Academic journal article Asian Culture and History

Malaysia's Development Success Story: Critical Responses in Contemporary Malaysian Novels in English

Academic journal article Asian Culture and History

Malaysia's Development Success Story: Critical Responses in Contemporary Malaysian Novels in English

Article excerpt


Malaysia is often hailed as a development success story. However, one criticism of this success story is the over-emphasis on the ideology of economic and capitalist growth by the state in its setting, determining and directing of development. This paper looks into some of the most interesting and critical reflections on development. Representing prominent voices in Malaysian literature in English, K. S. Maniam, Chuah Guat Eng and Yang-May Ooi delve into Malaysia's development success story through Between Lives (2003), Days of Change (2010) and The Flame Tree (1998), respectively. Through textual analysis, I examine how these writers treat the state's prevailing ideology of development. Through their creative responses to the rapid development that has occurred in Malaysia, Maniam, Chuah and Ooi offer individual expression and powerful critiques of development, not merely reflecting on the ideology of economic and capitalist growth but also illustrating different perspectives on development based on notions of social justice, democracy and cultural sustainability. That is not to say that they reject development. On the contrary, they acknowledge that development is part and parcel of social, economic and political processes. However, through their treatment of development, they bring to light other equally important issues, thus emphasizing the flaws in adopting a development model that is essentially based on economic and capitalist growth.

Keywords: Malaysia, development, Malaysian literature, critique

1. Introduction

Development in Malaysia has its roots in the fonner British colonial administration. Under British colonial rule (1824-1957), development concerns were largely economic and revolved around capitalist accumulation meant to serve British business interests in Malaya, as well as the need to industrialize Europe. As Jomo and Wee (2013) explain, "colonial bias for these interests was reflected in public development expenditure that prioritized economic infrastructure to service the primary commodity export economy" (p. 50). When Malaya gained independence in 1957, it inherited this colonial economic system. Back then, poverty prevailed and the identification of race with economic function was rampant. The Malays, who were the majority, were identified with rural peasantry. The Chinese were associated with urban and capitalist businesses. The Indians were identified with rural rubber estates. To end these social and economic disparities, economic development took precedence over other tilings as it was believed that this would increase the people's quality of life, which in turn would lead to political stability, racial equality and national unity. Development therefore, implemented mainly through economic and political measures taken by the government, became the nation's overriding priority and ideology. Like most Third World countries, the state plays the dual role of developer and protector of the natural enviromnent (Bryant & Bailey, 1997, p. 48). In the same context, development in Malaysia is largely state-led and state-facilitated (Smeltzer, 2009, p. 97). And over the years, development efforts in Malaysia have seen "greater state intervention" (Jomo & Wee, 2013, p. 4).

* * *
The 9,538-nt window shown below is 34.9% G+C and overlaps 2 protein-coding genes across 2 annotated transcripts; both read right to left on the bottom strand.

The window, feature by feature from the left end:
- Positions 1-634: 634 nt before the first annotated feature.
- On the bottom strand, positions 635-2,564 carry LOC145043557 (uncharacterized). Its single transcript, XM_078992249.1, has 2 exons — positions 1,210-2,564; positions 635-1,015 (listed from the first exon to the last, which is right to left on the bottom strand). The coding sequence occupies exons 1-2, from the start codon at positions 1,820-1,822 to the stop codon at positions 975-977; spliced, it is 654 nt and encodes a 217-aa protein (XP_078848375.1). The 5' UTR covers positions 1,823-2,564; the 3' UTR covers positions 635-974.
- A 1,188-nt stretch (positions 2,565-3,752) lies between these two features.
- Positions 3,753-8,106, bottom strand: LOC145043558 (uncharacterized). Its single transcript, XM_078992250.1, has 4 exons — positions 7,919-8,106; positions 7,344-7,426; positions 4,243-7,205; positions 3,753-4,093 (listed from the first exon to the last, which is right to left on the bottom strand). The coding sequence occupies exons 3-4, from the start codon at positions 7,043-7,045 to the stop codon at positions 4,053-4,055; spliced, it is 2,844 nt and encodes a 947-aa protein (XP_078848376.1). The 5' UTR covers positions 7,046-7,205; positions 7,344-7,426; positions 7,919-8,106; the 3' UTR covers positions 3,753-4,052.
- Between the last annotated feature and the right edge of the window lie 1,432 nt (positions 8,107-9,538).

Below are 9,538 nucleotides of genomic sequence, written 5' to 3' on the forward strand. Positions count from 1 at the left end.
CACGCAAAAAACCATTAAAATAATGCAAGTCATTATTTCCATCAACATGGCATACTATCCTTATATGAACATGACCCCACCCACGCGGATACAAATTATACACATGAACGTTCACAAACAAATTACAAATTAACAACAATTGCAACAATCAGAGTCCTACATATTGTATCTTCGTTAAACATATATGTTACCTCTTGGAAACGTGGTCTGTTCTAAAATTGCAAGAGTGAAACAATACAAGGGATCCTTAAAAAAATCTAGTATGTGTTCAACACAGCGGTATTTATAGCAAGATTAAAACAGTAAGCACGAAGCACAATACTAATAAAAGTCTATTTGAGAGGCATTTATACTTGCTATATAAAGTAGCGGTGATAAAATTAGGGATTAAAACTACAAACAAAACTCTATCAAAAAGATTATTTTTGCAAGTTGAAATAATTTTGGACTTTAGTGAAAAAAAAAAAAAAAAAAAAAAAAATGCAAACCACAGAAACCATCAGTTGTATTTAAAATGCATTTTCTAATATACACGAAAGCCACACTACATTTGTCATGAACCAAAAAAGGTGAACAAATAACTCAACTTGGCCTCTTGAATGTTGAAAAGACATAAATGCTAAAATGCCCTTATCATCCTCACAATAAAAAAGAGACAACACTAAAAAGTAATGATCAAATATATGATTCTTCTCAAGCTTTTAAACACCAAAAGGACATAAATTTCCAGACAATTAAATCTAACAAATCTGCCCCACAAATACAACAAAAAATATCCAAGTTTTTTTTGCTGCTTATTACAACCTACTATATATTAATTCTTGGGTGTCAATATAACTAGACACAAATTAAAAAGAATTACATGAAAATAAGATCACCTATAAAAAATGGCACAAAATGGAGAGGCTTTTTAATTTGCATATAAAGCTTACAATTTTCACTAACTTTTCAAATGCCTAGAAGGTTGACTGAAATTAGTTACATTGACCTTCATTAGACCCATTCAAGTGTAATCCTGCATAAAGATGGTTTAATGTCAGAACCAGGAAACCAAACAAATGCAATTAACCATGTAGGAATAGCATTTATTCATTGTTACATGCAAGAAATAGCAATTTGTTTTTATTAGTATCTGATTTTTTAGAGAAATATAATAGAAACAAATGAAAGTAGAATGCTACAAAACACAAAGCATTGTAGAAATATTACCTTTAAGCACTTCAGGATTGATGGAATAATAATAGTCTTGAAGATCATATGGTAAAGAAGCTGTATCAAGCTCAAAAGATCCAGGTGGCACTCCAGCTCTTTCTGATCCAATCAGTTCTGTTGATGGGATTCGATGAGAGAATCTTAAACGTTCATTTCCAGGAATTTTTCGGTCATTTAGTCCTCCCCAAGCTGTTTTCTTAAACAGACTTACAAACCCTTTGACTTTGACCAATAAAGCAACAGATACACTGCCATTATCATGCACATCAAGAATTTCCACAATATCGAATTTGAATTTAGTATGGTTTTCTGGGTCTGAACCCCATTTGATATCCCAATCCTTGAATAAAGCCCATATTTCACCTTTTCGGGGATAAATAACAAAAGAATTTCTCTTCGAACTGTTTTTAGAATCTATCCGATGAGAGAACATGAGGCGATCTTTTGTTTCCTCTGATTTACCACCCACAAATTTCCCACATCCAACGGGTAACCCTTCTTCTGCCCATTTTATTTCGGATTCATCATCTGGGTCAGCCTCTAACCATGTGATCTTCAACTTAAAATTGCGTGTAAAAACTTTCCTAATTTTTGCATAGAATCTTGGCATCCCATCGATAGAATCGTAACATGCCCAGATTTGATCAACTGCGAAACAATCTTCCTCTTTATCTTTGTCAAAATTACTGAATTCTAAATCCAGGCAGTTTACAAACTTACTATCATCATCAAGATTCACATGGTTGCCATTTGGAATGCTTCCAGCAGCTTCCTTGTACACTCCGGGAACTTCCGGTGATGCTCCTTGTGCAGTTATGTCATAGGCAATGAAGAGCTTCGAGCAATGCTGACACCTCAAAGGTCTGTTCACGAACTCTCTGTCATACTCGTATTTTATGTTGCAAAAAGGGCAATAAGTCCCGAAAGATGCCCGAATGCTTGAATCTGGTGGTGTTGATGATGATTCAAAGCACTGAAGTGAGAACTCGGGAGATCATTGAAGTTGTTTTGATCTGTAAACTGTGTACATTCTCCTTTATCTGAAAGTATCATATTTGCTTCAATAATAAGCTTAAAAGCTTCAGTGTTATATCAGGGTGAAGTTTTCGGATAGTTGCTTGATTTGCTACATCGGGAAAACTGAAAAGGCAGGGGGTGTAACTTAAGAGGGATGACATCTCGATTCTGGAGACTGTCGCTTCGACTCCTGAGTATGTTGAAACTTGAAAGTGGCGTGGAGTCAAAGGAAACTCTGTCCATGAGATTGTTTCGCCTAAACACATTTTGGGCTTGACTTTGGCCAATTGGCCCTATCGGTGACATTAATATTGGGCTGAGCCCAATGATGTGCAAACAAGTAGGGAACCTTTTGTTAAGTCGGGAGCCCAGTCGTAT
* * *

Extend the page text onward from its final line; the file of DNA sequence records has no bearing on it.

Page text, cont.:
Indeed, the ideological underpinnings of development in Malaysia seem to revolve around the nation's economic goals and achievements, which are not that different from the colonialist goals of development. In the wake of decolonization, the state concentrated on economic methods and schemes to catch up with the already advanced and industrialized West. Many policies were devised and implemented. The period between 1970 and 1990, when the New Economic Policy (NEP) was fully enforced, became a most important period in the country's development. This was further reinforced by the Vision 2020 mission, introduced in 1991, which aimed, and aims, to elevate Malaysia to a fully developed country by 2020. …

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